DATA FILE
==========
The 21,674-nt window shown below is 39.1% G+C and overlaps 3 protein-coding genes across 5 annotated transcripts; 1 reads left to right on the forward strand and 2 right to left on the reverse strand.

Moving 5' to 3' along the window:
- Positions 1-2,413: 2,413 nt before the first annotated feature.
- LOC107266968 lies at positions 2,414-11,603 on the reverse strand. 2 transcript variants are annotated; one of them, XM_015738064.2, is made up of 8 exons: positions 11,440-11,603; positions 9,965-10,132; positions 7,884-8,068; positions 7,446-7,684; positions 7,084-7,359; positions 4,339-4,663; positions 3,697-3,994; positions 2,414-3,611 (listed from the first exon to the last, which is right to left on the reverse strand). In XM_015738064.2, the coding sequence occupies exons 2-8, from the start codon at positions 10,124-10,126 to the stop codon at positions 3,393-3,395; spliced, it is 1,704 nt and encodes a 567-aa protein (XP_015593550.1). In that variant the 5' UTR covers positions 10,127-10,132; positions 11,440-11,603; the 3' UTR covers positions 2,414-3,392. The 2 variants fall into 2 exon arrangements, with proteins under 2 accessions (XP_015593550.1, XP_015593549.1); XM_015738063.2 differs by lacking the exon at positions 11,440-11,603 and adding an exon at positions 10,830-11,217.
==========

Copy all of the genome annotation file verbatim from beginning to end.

The 21,674-nt window shown below is 39.1% G+C and overlaps 3 protein-coding genes across 5 annotated transcripts; 1 reads left to right on the forward strand and 2 right to left on the reverse strand.

Moving 5' to 3' along the window:
- Positions 1-2,413: 2,413 nt before the first annotated feature.
- LOC107266968 lies at positions 2,414-11,603 on the reverse strand. 2 transcript variants are annotated; one of them, XM_015738064.2, is made up of 8 exons: positions 11,440-11,603; positions 9,965-10,132; positions 7,884-8,068; positions 7,446-7,684; positions 7,084-7,359; positions 4,339-4,663; positions 3,697-3,994; positions 2,414-3,611 (listed from the first exon to the last, which is right to left on the reverse strand). In XM_015738064.2, the coding sequence occupies exons 2-8, from the start codon at positions 10,124-10,126 to the stop codon at positions 3,393-3,395; spliced, it is 1,704 nt and encodes a 567-aa protein (XP_015593550.1). In that variant the 5' UTR covers positions 10,127-10,132; positions 11,440-11,603; the 3' UTR covers positions 2,414-3,392. The 2 variants fall into 2 exon arrangements, with proteins under 2 accessions (XP_015593550.1, XP_015593549.1); XM_015738063.2 differs by lacking the exon at positions 11,440-11,603 and adding an exon at positions 10,830-11,217.